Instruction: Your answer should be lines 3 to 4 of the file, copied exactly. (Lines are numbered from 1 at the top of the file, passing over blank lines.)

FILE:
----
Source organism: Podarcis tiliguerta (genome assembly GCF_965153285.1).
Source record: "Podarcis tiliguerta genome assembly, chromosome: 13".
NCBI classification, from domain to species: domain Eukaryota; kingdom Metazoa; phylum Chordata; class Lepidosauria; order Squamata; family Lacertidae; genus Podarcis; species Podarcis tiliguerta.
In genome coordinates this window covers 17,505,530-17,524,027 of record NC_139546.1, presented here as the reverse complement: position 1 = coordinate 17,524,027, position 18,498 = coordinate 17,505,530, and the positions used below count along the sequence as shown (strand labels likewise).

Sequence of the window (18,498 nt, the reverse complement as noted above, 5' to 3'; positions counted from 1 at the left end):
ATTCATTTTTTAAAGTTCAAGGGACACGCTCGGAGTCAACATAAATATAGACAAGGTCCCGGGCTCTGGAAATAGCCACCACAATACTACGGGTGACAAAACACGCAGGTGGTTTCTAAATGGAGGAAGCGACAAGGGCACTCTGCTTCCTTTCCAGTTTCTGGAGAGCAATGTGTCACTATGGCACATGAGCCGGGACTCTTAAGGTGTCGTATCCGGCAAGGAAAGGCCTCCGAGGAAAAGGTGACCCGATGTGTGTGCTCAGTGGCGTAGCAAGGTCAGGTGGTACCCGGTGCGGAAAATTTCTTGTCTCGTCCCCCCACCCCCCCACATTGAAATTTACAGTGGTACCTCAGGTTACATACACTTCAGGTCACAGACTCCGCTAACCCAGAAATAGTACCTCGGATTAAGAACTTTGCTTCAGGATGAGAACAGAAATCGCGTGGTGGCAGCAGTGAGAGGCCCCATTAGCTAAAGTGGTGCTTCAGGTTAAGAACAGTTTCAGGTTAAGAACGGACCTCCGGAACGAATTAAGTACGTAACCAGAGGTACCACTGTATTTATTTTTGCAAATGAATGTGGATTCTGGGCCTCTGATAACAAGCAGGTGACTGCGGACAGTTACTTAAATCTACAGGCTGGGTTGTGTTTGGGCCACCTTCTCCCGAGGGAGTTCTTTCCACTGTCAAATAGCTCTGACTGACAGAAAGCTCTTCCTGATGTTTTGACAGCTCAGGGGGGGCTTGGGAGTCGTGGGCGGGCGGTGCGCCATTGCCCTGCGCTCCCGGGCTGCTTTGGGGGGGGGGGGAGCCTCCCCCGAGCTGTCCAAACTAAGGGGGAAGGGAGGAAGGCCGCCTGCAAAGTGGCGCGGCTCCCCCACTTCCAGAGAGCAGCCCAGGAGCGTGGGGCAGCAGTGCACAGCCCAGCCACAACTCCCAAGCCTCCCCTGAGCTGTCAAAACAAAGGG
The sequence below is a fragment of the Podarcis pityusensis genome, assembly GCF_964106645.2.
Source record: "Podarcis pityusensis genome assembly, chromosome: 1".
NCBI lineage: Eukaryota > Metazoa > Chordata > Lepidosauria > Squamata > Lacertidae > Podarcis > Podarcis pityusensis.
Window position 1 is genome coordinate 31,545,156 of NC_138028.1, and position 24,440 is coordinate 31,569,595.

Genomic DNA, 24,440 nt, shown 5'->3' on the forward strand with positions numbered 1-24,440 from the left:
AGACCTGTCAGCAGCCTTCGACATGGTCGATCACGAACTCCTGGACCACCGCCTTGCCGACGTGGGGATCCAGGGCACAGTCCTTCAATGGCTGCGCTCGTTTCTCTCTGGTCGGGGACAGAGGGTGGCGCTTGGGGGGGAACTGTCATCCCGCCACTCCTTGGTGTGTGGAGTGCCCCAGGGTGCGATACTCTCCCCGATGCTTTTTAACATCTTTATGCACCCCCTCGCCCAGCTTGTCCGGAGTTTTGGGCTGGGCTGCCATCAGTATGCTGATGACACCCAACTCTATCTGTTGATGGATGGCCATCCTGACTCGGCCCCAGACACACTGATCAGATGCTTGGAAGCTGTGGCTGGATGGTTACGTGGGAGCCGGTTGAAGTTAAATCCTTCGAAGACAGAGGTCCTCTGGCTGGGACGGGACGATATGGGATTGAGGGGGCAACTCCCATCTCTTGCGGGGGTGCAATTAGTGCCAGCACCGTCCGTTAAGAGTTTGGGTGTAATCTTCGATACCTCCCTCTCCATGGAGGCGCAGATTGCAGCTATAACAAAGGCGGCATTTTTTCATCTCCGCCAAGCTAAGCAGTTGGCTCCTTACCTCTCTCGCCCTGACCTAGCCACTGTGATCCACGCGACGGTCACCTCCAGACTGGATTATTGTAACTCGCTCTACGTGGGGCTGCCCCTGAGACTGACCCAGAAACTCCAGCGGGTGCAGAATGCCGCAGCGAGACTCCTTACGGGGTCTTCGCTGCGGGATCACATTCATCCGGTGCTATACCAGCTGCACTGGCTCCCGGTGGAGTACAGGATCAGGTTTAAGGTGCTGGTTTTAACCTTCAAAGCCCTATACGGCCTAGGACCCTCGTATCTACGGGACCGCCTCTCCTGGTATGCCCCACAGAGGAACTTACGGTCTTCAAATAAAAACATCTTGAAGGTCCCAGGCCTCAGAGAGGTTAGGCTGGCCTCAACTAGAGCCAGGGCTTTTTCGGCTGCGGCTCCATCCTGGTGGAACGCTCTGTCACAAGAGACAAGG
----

NCBI classification, from domain to species: domain Eukaryota; kingdom Metazoa; phylum Chordata; class Lepidosauria; order Squamata; family Lacertidae; genus Podarcis; species Podarcis tiliguerta.
In genome coordinates this window covers 17,505,530-17,524,027 of record NC_139546.1, presented here as the reverse complement: position 1 = coordinate 17,524,027, position 18,498 = coordinate 17,505,530, and the positions used below count along the sequence as shown (strand labels likewise).